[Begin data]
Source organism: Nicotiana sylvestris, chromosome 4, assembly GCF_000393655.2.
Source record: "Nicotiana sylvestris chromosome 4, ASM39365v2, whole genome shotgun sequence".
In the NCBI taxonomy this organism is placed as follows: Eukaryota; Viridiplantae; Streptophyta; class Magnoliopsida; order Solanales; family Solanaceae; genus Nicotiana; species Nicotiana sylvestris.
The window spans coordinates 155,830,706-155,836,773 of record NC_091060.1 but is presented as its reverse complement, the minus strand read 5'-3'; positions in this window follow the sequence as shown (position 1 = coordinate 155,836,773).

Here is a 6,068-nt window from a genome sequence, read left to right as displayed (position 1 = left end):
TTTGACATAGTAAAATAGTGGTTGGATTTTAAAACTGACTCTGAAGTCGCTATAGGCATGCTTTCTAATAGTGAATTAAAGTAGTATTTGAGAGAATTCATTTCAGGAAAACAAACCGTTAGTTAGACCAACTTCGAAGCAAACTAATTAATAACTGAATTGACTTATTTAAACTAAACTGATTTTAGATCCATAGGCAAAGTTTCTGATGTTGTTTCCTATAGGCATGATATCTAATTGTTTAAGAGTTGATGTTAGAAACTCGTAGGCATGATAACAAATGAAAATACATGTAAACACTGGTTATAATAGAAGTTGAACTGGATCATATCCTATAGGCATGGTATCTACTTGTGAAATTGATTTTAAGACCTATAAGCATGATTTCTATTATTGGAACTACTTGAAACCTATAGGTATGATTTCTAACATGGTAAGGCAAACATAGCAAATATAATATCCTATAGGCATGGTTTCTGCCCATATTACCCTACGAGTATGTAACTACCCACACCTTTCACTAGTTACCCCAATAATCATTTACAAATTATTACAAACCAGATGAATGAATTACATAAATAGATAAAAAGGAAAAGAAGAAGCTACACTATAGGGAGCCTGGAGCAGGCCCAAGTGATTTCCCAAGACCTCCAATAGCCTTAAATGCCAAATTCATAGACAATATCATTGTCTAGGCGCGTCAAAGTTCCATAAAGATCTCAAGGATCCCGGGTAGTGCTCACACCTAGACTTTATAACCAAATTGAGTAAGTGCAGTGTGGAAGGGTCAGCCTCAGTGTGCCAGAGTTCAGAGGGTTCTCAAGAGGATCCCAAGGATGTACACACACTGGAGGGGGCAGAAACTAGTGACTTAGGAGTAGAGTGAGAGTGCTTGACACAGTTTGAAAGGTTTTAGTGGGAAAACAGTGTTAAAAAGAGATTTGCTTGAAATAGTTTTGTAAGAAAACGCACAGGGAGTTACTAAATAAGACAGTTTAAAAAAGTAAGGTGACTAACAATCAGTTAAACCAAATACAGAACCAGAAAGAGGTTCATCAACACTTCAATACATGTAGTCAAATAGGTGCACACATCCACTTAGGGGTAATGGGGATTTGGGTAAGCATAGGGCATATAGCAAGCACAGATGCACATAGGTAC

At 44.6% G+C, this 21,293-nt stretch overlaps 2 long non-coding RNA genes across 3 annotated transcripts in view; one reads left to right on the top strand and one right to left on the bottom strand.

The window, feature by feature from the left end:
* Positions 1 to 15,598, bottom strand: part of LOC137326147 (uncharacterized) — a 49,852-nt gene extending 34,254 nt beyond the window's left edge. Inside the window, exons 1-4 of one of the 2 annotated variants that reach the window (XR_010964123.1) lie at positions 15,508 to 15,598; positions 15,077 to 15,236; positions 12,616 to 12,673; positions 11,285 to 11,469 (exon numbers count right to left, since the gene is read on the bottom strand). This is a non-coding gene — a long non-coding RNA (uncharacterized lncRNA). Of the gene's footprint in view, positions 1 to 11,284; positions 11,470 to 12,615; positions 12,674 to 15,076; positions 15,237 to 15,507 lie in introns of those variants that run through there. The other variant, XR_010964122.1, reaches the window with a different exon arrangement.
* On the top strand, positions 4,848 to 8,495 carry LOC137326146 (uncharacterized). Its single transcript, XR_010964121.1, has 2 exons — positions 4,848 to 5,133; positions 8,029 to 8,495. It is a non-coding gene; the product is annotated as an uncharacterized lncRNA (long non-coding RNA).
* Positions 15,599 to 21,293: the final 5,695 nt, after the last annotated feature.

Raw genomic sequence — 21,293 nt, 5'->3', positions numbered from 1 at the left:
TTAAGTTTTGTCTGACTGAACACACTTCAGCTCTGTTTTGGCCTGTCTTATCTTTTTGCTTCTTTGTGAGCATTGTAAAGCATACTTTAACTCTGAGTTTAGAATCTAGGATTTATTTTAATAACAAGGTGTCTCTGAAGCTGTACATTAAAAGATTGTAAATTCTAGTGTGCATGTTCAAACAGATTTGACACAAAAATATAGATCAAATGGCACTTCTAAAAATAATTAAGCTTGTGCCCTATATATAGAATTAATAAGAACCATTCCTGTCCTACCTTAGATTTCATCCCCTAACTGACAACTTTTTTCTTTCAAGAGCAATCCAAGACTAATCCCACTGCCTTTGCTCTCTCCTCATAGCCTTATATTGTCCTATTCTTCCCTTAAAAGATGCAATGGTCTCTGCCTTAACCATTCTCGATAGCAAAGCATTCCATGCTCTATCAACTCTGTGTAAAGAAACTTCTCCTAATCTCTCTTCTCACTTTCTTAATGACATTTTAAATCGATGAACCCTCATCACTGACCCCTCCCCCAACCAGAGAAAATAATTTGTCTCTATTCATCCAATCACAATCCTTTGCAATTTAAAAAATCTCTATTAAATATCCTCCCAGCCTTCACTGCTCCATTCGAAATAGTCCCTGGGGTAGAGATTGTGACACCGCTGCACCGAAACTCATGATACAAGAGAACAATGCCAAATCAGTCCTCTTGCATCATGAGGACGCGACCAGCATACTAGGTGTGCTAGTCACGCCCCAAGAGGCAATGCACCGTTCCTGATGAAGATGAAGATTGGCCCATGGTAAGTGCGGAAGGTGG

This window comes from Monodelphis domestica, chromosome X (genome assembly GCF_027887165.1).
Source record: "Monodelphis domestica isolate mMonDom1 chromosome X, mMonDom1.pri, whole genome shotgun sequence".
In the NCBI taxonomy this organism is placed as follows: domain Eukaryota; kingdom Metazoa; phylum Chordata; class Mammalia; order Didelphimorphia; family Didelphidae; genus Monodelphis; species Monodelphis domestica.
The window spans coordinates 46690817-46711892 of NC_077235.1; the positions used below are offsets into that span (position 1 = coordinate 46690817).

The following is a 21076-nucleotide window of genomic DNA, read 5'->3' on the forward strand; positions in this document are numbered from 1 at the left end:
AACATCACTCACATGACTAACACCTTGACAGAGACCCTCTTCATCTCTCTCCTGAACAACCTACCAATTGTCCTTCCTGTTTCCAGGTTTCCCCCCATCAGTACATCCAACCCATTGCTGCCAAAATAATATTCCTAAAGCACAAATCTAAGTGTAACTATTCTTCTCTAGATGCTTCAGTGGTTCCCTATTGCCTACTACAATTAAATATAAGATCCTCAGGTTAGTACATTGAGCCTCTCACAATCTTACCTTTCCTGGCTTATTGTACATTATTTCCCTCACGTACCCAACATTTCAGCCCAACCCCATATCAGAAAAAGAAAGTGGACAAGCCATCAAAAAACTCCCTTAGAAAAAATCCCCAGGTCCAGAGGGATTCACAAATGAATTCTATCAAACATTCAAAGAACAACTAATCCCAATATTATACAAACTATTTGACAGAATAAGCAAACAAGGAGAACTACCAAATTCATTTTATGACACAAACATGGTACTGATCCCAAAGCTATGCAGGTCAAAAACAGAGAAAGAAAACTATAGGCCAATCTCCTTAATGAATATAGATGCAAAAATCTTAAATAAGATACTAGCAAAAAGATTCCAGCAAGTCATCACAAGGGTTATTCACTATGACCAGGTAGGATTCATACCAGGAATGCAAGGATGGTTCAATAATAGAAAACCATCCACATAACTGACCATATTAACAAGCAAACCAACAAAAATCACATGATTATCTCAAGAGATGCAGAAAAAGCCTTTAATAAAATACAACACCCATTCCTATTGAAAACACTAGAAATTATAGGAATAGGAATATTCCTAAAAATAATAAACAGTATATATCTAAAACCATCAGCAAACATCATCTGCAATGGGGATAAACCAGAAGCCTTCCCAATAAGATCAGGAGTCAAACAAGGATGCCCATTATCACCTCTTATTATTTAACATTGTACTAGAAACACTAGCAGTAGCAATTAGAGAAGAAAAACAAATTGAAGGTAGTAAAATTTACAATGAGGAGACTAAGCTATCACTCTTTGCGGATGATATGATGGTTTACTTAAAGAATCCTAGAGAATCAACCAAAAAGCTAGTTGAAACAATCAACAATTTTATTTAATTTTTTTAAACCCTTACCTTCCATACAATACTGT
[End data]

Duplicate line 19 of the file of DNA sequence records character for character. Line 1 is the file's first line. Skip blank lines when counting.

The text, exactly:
AACATCACTCACATGACTAACACCTTGACAGAGACCCTCTTCATCTCTCTCCTGAACAACCTACCAATTGTCCTTCCTGTTTCCAGGTTTCCCCCCATCAGTACATCCAACCCATTGCTGCCAAAATAATATTCCTAAAGCACAAATCTAAGTGTAACTATTCTTCTCTAGATGCTTCAGTGGTTCCCTATTGCCTACTACAATTAAATATAAGATCCTCAGGTTAGTACATTGAGCCTCTCACAATCTTACCTTTCCTGGCTTATTGTACATTATTTCCCTCACGTACCCAACATTTCAGCCCAACCCCATATCAGAAAAAGAAAGTGGACAAGCCATCAAAAAACTCCCTTAGAAAAAATCCCCAGGTCCAGAGGGATTCACAAATGAATTCTATCAAACATTCAAAGAACAACTAATCCCAATATTATACAAACTATTTGACAGAATAAGCAAACAAGGAGAACTACCAAATTCATTTTATGACACAAACATGGTACTGATCCCAAAGCTATGCAGGTCAAAAACAGAGAAAGAAAACTATAGGCCAATCTCCTTAATGAATATAGATGCAAAAATCTTAAATAAGATACTAGCAAAAAGATTCCAGCAAGTCATCACAAGGGTTATTCACTATGACCAGGTAGGATTCATACCAGGAATGCAAGGATGGTTCAATAATAGAAAACCATCCACATAACTGACCATATTAACAAGCAAACCAACAAAAATCACATGATTATCTCAAGAGATGCAGAAAAAGCCTTTAATAAAATACAACACCCATTCCTATTGAAAACACTAGAAATTATAGGAATAGGAATATTCCTAAAAATAATAAACAGTATATATCTAAAACCATCAGCAAACATCATCTGCAATGGGGATAAACCAGAAGCCTTCCCAATAAGATCAGGAGTCAAACAAGGATGCCCATTATCACCTCTTATTATTTAACATTGTACTAGAAACACTAGCAGTAGCAATTAGAGAAGAAAAACAAATTGAAGGTAGTAAAATTTACAATGAGGAGACTAAGCTATCACTCTTTGCGGATGATATGATGGTTTACTTAAAGAATCCTAGAGAATCAACCAAAAAGCTAGTTGAAACAATCAACAATTTTATTTAATTTTTTTAAACCCTTACCTTCCATACAATACTGT